Thursday, 26 November 2015

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Cumbrian nurse jailed for 14 years for knife attack

A Cumbrian nurse who subjected his estranged wife to a frenzied knife attack as he tried to kill her has been jailed for 14 years.

 David Shepherd photo
David Shepherd

Former Macmillan nurse David Shepherd, 34, who worked in Penrith and grew up in Abbeytown, near Carlisle, admitted attempted murder. He stabbed his wife Stephanie 27 times, returning to his house to get a second carving knife after the first one bent.

At Carlisle Crown Court, Judge Paul Batty QC said his victim only survived thanks to the bravery of a neighbour and the skill of the NHS surgeons who operated on her.

Prosecutor Tim Brennand described how the defendant and his wife had been married for five years but their relationship failed and they decided to split.

“Neighbours commented that they led an unremarkable life, with no volatility or arguments ever witnessed,” said the barrister.

The couple’s two children – aged two and five – lived with the mother at her home in Kendal while the father was given access.

A turning point in the relationship came after Mrs Shepherd instigated divorce proceedings and the family courts became involved.

In the couple of hours before the defendant launched his attack, on December 9, he sent 46 text messages to his new girlfriend, some suggesting clearly that murder was in his mind, the court heard.

As Mrs Shepherd arrived at the defendant’s home in High Sparrowmire, Kendal, to drop off their two-year-old daughter, he said to her: “You are not doing what I want.”

She insisted that issues over the children should be sorted out by the family court, and he went back into his house, emerging seconds later with a kitchen knife.

“The defendant launched a brutal, ferocious, frenzied attack with that knife, striking his wife to the side of the head, with sufficient force for that knife to be bent by 90 degrees; and for the tip of the blade to break off,” Mr Brennand said.

“The tip of the knife was later recovered from the complainant’s skull by surgeons. Doctors later counted 27 separate wounds to her face, body and limbs.”

Neighbour George Miller saw the second phase of the attack after Shepherd came back out of his house with a new knife. He later told police what he saw.

He said: “He [Shepherd] was trying to find specific places to stab that he hadn’t already injured. He grabbed hold of her pulled her head towards him and stabbed her in the head. I can’t say how many times. He was trying to kill her. I was screaming – ‘David, put the knife down’.”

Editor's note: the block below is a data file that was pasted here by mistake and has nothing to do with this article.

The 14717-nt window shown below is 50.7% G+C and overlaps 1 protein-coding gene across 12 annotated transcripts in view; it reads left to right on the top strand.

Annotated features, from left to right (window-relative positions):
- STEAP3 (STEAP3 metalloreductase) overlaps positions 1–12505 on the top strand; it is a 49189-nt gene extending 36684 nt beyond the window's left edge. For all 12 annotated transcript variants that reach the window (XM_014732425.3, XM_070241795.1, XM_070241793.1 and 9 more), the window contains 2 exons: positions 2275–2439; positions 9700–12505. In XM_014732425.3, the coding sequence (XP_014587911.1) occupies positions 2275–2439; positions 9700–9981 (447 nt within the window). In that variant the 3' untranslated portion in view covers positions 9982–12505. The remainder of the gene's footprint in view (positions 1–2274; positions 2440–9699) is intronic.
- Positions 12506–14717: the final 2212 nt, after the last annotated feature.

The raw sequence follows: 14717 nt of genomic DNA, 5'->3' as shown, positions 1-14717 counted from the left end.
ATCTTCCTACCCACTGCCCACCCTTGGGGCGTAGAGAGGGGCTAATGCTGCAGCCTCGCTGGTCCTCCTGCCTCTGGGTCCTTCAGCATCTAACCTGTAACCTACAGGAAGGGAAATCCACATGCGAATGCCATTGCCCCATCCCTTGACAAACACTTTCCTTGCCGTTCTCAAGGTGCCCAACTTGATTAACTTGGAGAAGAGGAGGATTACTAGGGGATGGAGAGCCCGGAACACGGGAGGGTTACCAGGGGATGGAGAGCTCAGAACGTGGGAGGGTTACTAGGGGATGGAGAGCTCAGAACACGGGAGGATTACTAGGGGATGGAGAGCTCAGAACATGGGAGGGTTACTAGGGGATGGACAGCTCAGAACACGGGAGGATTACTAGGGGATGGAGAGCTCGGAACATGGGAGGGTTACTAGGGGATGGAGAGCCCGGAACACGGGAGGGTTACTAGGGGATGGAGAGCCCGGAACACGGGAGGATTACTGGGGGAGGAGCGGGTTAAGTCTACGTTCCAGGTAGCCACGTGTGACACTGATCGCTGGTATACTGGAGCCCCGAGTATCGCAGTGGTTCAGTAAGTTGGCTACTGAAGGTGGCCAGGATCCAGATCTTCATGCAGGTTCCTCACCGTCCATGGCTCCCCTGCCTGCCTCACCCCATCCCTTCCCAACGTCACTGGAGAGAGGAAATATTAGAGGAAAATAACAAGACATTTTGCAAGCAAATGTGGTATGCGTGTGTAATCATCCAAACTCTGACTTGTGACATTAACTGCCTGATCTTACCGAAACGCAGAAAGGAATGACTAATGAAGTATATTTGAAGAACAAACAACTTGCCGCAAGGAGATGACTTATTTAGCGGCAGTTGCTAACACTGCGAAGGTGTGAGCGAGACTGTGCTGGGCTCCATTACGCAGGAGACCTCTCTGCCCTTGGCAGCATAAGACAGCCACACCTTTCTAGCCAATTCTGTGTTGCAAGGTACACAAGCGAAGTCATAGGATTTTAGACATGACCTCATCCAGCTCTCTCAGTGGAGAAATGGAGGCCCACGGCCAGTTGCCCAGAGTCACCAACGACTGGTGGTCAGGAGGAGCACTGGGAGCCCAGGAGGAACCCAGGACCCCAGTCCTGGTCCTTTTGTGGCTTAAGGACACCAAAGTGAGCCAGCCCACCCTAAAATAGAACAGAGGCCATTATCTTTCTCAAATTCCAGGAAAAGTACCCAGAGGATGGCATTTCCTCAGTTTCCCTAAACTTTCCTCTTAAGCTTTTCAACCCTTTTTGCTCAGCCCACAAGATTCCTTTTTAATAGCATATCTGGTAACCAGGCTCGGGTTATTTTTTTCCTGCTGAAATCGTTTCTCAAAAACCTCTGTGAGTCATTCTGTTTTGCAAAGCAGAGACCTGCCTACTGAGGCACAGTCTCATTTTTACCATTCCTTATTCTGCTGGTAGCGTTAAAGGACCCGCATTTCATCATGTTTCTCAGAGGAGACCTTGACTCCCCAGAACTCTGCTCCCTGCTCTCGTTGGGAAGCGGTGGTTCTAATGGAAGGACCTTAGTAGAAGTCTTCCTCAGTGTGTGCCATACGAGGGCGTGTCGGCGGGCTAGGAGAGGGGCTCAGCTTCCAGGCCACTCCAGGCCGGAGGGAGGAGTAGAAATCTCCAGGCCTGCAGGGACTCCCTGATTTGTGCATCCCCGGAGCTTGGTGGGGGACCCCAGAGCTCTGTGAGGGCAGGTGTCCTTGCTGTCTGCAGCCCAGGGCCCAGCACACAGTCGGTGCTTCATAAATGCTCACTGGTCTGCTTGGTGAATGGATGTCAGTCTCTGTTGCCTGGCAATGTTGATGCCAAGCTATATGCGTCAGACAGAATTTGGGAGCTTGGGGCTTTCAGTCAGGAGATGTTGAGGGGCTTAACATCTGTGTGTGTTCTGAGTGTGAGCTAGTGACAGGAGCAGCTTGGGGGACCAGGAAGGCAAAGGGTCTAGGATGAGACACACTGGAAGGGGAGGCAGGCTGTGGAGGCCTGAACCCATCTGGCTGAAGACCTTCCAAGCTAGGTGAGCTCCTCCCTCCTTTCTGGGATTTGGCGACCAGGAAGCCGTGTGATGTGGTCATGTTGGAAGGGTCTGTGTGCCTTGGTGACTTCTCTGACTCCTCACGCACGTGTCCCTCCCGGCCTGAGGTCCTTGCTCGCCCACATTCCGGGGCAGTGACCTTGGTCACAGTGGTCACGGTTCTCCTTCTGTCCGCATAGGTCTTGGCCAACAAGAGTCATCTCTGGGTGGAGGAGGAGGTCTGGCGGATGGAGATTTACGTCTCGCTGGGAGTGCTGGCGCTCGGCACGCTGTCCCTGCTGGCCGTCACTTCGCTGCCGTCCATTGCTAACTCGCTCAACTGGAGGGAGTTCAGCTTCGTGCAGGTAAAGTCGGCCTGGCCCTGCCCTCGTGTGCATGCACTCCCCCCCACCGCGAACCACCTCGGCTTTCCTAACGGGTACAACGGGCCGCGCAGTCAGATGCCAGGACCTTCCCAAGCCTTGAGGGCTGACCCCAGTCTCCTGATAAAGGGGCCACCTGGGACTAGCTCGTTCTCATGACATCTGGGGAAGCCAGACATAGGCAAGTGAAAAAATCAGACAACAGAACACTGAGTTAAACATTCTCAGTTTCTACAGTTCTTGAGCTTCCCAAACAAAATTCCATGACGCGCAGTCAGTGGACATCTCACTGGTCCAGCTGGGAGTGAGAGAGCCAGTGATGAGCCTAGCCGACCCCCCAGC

Shepherd finally stopped after Mr Miller pointed out the presence of Shepherd’s two-year-old daughter.

The victim suffered a collapsed lung and lost a huge amount of blood.

Afterwards, Shepherd fled to his brother’s house in Shap, admitted what he had done and asked for a priest.

He admitted that he had taken diazepam tablets before the attack, saying: “I just lost it. I need help.”

Mrs Shepherd needed nine hours of reconstructive surgery. In a statement, she described the emotional and psychological impact of what happened as devastating, but said she was trying to remain strong for her children.

Kim Whittlestone, for Shepherd, said that at the time of the attack her client was suffering from a mental illness. That combined with his use of the tranquilliser had led to him behaving a way that was entirely out of character.

Passing sentence, Judge Batty said the text messages sent by Shepherd on the morning of his crime clearly showed that murder was in his mind. It was only the miraculous efforts of the surgeons that had saved the defendant from a murder charge, he said.

He said: “Before the events of this terrible day you had led a blameless life.

“Not only a blameless life, but a good life, and you had worked as a Macmillan nurse in the care services.”

The judge awarded £750 to Mr Miller, describing his actions that day as “extreme bravery”.


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